About Crichton Castle
Crichton Castle is a distinctive medieval castle near Edinburgh, built as the residence of the aristocratic Crichton family in the fourteenth century. While not the site of significant historic events, the castle ties together two influential Scottish families.
Crichton Castle history
Built as a home for the noble family Crichton, the tower house, the oldest part of the castle, was built in the late 14th century by John de Crichton. His son, William, served as Lord Chancellor of Scotland, and was partially responsible for the ‘Black Dinner’ where the 6th Earl of Douglas was murdered. Resultantly, William Crichton gained Bothwell Castle, prompting an attack on Crichton Castle by Douglas’ supporter, John of Corstorphine.
Despite damage to the castle, William reconstructed Crichton, building a collegiate church nearby. However, Crichton was forfeit when the 3rd Lord Crichton supported King James III’s usurper brother, Alexander, in 1483. The castle passed to Lord Hailes who later became Earl of Bothwell.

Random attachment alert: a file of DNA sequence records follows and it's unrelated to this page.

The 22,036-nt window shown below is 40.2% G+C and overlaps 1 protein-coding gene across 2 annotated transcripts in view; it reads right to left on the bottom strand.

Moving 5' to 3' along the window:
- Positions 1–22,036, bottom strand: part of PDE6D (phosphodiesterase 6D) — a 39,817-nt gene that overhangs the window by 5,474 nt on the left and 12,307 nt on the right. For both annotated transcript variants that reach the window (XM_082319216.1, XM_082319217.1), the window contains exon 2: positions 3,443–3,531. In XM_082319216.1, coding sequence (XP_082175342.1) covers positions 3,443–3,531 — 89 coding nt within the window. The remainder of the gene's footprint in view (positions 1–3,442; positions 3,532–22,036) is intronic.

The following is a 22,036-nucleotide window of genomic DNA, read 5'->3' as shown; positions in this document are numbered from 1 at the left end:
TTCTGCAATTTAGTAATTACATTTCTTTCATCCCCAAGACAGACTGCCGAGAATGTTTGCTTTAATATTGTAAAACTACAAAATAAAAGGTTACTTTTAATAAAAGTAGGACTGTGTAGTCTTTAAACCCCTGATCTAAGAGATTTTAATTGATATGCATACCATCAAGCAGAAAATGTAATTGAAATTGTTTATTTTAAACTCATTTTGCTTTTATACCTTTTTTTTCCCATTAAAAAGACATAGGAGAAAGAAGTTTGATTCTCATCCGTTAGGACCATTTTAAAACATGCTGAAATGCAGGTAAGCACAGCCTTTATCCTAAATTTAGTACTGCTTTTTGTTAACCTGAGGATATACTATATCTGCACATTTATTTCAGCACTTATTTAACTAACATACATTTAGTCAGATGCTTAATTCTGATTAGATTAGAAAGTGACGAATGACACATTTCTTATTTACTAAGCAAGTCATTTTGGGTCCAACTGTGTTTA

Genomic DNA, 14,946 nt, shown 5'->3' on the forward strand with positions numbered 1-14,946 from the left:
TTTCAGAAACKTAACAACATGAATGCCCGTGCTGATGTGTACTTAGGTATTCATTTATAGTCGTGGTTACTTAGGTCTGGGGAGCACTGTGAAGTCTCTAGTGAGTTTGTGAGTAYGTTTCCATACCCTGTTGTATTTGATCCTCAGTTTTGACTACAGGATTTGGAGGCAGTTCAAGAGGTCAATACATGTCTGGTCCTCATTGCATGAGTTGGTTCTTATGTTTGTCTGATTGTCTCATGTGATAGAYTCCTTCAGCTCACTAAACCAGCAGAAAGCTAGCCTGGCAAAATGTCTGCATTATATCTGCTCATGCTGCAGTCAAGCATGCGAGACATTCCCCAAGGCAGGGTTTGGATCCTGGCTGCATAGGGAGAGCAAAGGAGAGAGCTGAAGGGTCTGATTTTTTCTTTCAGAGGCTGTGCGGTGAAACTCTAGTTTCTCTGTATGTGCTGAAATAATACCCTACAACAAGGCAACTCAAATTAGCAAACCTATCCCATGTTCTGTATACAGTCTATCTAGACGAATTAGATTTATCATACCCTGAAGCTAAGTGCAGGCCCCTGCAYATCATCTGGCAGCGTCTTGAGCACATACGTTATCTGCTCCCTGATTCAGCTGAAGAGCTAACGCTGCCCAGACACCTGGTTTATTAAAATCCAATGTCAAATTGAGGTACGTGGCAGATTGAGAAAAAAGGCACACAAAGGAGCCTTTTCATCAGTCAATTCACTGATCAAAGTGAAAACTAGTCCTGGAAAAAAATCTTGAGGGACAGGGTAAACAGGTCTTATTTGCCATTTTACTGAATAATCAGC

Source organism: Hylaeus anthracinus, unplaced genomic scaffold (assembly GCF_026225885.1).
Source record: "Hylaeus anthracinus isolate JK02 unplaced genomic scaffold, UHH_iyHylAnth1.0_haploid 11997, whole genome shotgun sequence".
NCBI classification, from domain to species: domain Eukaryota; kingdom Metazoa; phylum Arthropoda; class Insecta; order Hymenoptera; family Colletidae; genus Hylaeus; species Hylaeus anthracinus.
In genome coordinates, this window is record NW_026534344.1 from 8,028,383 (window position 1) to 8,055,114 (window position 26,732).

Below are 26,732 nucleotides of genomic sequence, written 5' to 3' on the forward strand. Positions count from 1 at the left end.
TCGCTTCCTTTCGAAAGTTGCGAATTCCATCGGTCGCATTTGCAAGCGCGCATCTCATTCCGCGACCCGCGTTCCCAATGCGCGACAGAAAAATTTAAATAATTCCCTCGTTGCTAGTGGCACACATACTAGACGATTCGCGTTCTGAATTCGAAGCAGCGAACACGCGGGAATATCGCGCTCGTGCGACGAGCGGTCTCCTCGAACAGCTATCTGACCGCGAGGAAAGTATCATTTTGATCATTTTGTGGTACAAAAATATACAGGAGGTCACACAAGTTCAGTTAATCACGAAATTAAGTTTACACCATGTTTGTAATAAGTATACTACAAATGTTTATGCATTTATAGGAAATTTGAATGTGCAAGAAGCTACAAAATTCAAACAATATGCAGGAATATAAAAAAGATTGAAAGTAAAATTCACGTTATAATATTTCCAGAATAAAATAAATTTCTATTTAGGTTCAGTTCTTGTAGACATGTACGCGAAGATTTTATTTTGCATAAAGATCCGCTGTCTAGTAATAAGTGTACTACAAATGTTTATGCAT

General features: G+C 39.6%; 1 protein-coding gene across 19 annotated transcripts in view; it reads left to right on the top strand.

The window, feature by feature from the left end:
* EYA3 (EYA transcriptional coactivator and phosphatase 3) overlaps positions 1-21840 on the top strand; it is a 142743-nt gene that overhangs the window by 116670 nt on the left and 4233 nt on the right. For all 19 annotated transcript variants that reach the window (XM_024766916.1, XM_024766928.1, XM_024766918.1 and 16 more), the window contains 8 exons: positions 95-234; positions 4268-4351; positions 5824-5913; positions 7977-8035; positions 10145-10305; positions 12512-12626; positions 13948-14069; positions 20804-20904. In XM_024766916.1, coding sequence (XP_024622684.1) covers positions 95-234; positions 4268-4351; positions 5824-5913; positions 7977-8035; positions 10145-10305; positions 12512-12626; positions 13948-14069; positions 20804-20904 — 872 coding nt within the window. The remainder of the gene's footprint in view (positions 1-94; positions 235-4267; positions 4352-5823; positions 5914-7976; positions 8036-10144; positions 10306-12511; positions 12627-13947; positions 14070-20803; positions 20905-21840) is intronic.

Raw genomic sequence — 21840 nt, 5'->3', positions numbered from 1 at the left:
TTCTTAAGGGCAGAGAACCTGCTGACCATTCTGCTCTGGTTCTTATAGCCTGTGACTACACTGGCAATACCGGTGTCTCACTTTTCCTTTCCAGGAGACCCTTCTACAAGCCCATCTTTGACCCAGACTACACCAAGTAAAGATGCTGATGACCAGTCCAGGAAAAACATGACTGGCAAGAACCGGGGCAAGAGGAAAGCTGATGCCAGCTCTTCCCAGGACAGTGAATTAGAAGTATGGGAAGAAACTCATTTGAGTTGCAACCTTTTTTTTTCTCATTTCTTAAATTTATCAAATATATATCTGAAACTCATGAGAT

Crichton passed through the Bothwell family to James Hepburn, 4th Earl, who supported Catholic Mary of Guise during the Scottish Reformation. During the struggles, Mary Queen of Scots‘ regent, the Earl of Arran, ordered an assault on Crichton, and the castle was captured in 1560.
Mary Queen of Scots stayed at Crichton two years after during the marriage of her illegitimate half brother. The Earl of Bothwell was implicated in the Queen’s husband, Lord Darnley, in 1567, and married her later that year. All Bothwell’s estates, including Crichton, were forfeited by the end of 1567 – a pattern that was to repeat itself in 1592 when then-Earl of Bothwell was accused of witchcraft by King James VI. His son, Francis Stewart, was inspired by Italian architecture, adding an impressive diamond-shaped facade around 1580.
In 1956, the castle was given into state care.
Crichton Castle today
Today, Crichton is managed by Historic Environment Scotland, the significant remains sitting on a terrace overlooking the River Tyne. Whilst on site, you can step into the late 14th century tower house and admire the great hall, as well as Francis Stewart’s unique Italian-inspired facade.
Once you’ve gone back in time to relive Scotland’s medieval and early modern history through the castle, step out into the beautiful surrounding area and appreciate the views.
Getting to Crichton Castle
From Edinburgh, Crichton Castle is a 40 minute drive, and is off the A7 at Gorebridge. There is parking on-site. Due to the castle’s rural location, public transport is not suitable.
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